It’s Boris Johnson’s latest coronavirus battle.
The prime minister, having spent the autumn and winter facing attacks from Conservative lockdown sceptics about his COVID restrictions, is now facing a fight against those same MPs over potential plans to introduce “vaccine passports”.
This time, though, Johnson is now facing defeat as Labour – which supported his lockdown measures – is voicing scepticism about the measure.
Here, Yahoo News UK takes you through who is opposing the so-called vaccine passports and when a vote could take place.
Why is the government considering vaccine passports?
Johnson is planning to lift all restrictions on social contact in England on 21 June at the earliest, though it has been widely acknowledged ending lockdown will result in a COVID-19 infection spike.
England’s chief medical officer Professor Chris Whitty last month also warned the next wave of cases will still cause a “significant number” of deaths later this year.
As a result, vaccine passports are seen as a way for people to prove their COVID status before going to events in order to reduce the need for social distancing.
Watch: What is the UK's future on testing, travel and vaccine passports?
A government review into “COVID status certification” found they could “potentially play a role” in settings such as theatres, nightclubs and mass events.
The certificates would include vaccination status, test results or evidence of someone having contracted and recovered from COVID.
Predictably, though, a row is brewing over their use, with Johnson himself acknowledging on Monday there are "ethical and practical issues" surrounding vaccine passports.
Who is opposing vaccine passports?
Johnson is facing a battle against at least 40 Conservative MPs who oppose the plans, including rebels who campaigned against the winter lockdown restrictions such as 1922 Committee chair Sir Graham Brady and COVID Recovery Group chair Mark Harper. Harper said vaccine passports “will lead to a two-tier Britain”.
These Tory MPs have formed an unlikely coalition with the likes of former Labour leader Jeremy Corbyn who, along with many of his former shadow cabinet members, also oppose the plans.
On Friday, this coalition of more than 70 MPs launched a campaign against against the “divisive and discriminatory” scheme.
And, adding to Johnson’s problems, there are increasing signs Labour leader Sir Keir Starmer will oppose them.
Starmer has previously raised doubts over vaccine passports, and while he has not yet set out an official position, his shadow health secretary, Jonathan Ashworth, told BBC Breakfast on Tuesday the party is “very sceptical”.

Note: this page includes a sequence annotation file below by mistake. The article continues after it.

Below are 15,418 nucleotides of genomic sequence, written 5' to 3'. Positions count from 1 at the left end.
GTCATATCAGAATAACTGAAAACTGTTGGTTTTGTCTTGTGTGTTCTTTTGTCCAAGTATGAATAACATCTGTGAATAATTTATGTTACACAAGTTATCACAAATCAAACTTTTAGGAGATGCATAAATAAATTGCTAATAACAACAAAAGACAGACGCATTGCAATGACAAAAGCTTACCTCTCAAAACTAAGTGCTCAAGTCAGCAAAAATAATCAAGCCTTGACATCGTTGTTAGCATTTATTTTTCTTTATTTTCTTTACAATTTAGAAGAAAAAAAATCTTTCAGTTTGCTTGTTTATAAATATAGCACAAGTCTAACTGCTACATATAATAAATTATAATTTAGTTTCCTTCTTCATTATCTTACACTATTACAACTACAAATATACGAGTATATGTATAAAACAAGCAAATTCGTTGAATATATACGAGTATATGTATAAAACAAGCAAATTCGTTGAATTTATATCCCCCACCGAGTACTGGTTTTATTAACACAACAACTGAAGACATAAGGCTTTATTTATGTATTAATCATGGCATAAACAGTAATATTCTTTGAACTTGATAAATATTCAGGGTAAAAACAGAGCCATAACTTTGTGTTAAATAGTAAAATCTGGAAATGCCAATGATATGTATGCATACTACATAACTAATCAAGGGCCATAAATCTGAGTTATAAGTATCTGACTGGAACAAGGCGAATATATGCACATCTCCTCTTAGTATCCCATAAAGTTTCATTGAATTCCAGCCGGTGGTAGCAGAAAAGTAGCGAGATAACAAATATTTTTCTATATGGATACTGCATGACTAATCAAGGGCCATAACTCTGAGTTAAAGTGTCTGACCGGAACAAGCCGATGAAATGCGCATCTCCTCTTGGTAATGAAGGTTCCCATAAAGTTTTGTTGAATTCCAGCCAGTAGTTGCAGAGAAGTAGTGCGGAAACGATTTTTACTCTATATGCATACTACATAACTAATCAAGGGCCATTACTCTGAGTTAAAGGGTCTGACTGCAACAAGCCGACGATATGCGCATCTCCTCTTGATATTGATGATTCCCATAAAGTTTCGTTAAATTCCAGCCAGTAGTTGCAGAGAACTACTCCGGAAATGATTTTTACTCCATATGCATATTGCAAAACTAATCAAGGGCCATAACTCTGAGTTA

Asked if he would vote against any form of domestic COVID passport, Ashworth said: “We don’t think asking you to produce a vaccination passport, which is this digital ID card, is fair. It’s discriminatory.”
Meanwhile, civil rights campaign groups such as Big Brother Watch, Liberty, the Joint Council for the Welfare of Immigrants (JCWI) and Privacy International have also set out their opposition to vaccine passports.
When will MPs vote on vaccine passports – and could Boris Johnson lose?
On Tuesday, vaccines minister Nadhim Zahawi confirmed MPs will be able to vote on the use of vaccine passports should the government decide to roll them out.
So, with a final decision on that yet to be made, it's not known when a vote will take place.
But, given the 21 June target date for lifting lockdown, we can assume a vote would be held well ahead of this date given Johnson's acknowledgement of the "practical issues" implementing such a scheme.
One thing is for sure, though – Johnson is facing defeat if Labour decides to oppose vaccine passports.
Even if Labour does support the scheme, a vote as it stands would be hairy for the government, given the 70-odd MPs across all parties who currently oppose it. According to the Institute of Government, Johnson’s working majority is 87.
Therefore, if Johnson does decide to go ahead with vaccine passports, he will need to find a way of appeasing at least some of his Tory “passport sceptics” – or risk an embarrassing defeat at the House of Commons vote.
Watch: How England is leaving lockdown